2. Literature Review

Leadership has remained an important social sciences subject and a fascinating phenomenon that occurs in all groups of people regardless of organisation, location, nationality and culture. According to (Alvesson & Sveningsson, 2003, p. 1436), leadership creates results and encourages managers to become active, influential and powerful. The leader acts, and the subordinate responds (. Howell & Costley (2006, p. 4) define leadership as a method of influencing subordinates to achieve goals, while Barker (1997, p. 349) suggests that a leader is someone who can create change and new patterns of thinking, beliefs and actions in their subordinates.

James MacGregor Burns, in 1978, was first to separate leadership into two distinct types: transactional leadership and transformational leadership. Transformational leadership has since become a popular and accepted approach to leadership and has been the focus of much recent research (Northouse, 2016, p. 161). Transformational leaders recognise their subordinates’ needs and are able to help them develop their potential (Avolio & Bass, 2004, p. 18) in a life-long process. Transactional leadership, in contrast, clearly defines such leaders’ expectations and promotes performance so that results can be achieved. Key behaviours of transactional leadership include providing rewards for achievement and monitoring mistakes.

More than 30% of articles listed in Leadership Quarterly related to transformational leadership (Northouse, 2016, p. 161), making clear researchers’ interest in this progressive approach to changing people. Research suggests that using a transformational leadership style creates a work climate where subordinates feel enthusiastic about their work and where they improve results, not only for the organisation, but also for themselves (Baumruk, Gorman, & Gorman, 2006, p. 25).

During a study of 130 MBA students at Regenesys Business School, 2017, each student’s subordinates were asked to complete the Raters Multifactor Leadership Questionnaire (MLQ). The results from this study confirmed the point that Bass (1985) emphasised: that subordinates put in more effort and can achieve more effectiveness and greater levels of satisfaction when they work with a transformational leader.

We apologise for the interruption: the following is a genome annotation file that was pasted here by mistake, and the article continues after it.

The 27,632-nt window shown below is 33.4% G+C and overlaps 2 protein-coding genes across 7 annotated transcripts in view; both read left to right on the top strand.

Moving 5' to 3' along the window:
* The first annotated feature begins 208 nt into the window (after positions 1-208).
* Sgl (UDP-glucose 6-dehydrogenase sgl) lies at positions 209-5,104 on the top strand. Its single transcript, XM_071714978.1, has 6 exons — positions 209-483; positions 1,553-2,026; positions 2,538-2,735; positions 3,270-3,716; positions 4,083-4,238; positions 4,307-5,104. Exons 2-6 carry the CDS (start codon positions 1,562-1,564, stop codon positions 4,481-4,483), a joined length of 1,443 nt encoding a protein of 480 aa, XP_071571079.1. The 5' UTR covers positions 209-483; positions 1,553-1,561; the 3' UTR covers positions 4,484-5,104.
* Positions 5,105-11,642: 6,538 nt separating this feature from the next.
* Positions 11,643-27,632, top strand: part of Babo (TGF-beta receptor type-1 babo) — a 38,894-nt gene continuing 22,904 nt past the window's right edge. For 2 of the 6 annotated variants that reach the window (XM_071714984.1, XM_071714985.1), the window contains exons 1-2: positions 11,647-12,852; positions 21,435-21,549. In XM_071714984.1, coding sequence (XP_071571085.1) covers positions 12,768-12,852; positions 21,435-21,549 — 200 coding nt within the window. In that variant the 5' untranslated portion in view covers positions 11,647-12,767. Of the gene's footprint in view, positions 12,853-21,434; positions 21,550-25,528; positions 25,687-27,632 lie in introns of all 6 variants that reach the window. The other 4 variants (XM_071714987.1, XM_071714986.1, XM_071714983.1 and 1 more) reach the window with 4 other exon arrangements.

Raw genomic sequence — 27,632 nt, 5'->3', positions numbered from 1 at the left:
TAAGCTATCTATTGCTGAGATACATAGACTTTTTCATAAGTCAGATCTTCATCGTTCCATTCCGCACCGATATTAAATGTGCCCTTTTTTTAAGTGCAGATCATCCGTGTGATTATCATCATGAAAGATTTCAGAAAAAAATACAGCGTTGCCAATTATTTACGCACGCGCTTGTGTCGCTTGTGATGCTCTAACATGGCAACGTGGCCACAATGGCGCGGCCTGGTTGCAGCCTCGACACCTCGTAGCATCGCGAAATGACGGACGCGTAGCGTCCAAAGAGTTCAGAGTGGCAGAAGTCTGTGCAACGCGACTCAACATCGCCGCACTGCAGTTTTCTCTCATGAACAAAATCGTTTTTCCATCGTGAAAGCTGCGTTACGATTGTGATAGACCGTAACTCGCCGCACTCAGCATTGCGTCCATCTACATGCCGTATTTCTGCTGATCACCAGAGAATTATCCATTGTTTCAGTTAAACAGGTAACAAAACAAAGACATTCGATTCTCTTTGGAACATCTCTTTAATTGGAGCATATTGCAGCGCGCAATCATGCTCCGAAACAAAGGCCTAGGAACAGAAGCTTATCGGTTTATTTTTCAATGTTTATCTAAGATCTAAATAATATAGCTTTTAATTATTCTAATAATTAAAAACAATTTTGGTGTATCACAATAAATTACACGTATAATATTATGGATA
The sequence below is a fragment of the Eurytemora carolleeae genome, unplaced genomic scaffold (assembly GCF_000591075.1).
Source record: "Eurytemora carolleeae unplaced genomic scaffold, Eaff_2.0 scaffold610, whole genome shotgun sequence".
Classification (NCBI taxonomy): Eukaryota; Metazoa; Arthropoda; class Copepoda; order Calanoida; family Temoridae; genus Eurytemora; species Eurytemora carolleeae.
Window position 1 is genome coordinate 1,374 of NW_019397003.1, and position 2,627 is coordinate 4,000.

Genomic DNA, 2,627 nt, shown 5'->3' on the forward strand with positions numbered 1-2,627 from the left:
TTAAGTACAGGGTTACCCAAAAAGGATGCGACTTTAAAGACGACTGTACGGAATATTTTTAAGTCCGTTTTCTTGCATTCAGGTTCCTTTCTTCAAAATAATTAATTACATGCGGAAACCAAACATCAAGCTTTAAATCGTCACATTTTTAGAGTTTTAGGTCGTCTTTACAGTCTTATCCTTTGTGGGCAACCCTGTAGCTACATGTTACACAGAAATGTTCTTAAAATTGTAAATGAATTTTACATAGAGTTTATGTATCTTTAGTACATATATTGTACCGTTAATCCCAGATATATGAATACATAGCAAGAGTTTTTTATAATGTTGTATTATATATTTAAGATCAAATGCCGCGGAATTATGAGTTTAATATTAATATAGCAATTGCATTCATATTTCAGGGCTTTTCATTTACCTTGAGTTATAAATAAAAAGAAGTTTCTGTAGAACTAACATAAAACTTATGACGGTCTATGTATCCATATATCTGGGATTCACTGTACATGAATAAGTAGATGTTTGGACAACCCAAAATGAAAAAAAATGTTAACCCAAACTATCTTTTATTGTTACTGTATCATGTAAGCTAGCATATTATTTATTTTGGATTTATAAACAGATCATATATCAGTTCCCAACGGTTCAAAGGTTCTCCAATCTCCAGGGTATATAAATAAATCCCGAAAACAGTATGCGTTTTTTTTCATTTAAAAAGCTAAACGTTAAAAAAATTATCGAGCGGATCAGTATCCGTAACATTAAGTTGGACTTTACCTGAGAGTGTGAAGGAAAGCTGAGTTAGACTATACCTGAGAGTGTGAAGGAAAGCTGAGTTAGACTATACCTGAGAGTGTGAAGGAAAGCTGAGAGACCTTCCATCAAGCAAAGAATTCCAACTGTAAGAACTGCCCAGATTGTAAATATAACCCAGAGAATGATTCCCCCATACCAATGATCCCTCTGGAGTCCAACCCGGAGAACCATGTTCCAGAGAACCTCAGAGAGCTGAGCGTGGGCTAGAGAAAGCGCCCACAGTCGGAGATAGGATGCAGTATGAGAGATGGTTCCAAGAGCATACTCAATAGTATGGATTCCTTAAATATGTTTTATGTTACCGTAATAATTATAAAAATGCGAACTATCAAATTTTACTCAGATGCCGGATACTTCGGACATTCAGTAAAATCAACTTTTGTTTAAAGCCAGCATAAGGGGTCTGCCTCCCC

Transformational leaders attract strong feelings of identity and intense emotions in subordinates as measured by idealised influence (both attributes and behaviours). They also create excitement at work and heightened expectations as measured by inspirational motivation. They nurture one-on-one relationships and show high levels of empathy as measured by individualised consideration. They also create interest and curiosity in ideas and new methods as measured by intellectual stimulation.

Nemanich and Keller (2007) investigated the influence of transformational leadership on 447 employees at a multinational organisation that merged with another organisation. Their research revealed that transformational leadership behaviours such as promoting an idealised future, inspirational motivation, individualised consideration and intellectual stimulation were positively related to job performance and organisational performance (Northouse, 2016, p. 170). A study of 220 employees by (Rowold and Heinitz 2007, p. 181) in Germany revealed that transformational leadership increased the impact of employee performance on company profit (Northouse, 2016, p. 170).

Transactional leaders focus on task-orientated behaviour such as goal setting, monitoring performance and providing consequences for both success and failure (Gibson, Ivancevich, Donnely, & Konopaske, 2012, p. 356). Transactional leadership is seen as a contractual relationship that may either be spoken or unspoken as the leader trades promises of remuneration or punitive consequences for expected work (Avolio & Bass, 2004, p. 22).

Historically, the business was based on transactional leadership, with leaders giving subordinates something they want in exchange for something that the leaders want. These leaders motivate their subordinates by fulfilling their physiological and basic human needs, exchanging tangible rewards for desired outcomes. For example, giving employees financial bonuses for going the extra mile or for reaching certain targets. The leader rewards subordinates when they achieve agreed on objectives and helps them to accomplish these goals (Gibson, Ivancevich, Donnely, & Konopaske, 2012, p. 314). Bass (1985) described active transactional leadership as positive contingent reward or management by exception – or, in passive form – laissez-faire management (Felfe, Tartler, & Liepmann, 2004).